Machine Design

Nanotubes: The Cutting Edge

Researchers at the National Institute of Standards and Technology (NIST) and the University of Colorado at Boulder (CU) designed a carbon nanotube knife that could become a tabletop tool for biologists, letting them slice and dice cells more precisely.

Julie Kalista
Online Editor

Scanning electron micrograph of a prototype 'nanoknife' shows a single carbon nanotube stretched between two tungsten needles. Triangular probe is the tip of an atomic force cantilever used to determine the breaking point of the knife. (Color added for clarity.)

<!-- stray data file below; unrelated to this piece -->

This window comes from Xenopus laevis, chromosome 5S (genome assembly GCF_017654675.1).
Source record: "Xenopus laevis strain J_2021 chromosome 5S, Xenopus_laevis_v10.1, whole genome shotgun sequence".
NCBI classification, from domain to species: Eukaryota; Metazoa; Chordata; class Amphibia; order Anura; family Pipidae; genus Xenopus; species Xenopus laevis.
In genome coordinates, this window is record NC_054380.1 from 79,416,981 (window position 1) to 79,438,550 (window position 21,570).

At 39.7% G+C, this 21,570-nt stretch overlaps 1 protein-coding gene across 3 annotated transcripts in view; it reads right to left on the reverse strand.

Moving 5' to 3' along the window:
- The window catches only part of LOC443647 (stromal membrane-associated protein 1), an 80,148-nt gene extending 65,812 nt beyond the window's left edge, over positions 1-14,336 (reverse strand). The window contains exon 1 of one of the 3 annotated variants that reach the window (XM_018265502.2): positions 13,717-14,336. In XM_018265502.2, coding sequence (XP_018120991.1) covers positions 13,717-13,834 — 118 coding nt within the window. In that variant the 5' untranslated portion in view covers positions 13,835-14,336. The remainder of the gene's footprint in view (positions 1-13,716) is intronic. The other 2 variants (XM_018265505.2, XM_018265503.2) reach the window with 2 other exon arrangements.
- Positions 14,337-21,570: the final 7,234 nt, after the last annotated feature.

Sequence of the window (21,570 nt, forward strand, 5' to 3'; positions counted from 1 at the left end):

Scientists also might use the nanoknife to make 3D images of cells and tissues for electron tomography, a process that requires samples less than 300 nanometers thick.

To build the nanoknife, scientists welded a carbon nanotube between two electrochemically sharpened tungsten needles so the knife resembles a steel wire used to cut blocks of cheese.

NIST researchers assessed the knife's mechanical strength in force tests, applying increasing pressure to the device. The team found that the welds were the weakest point of the nanoknife and they are now experimenting with alternative welding techniques. Researchers plan to test the nanoknife on a block of wax later this year.

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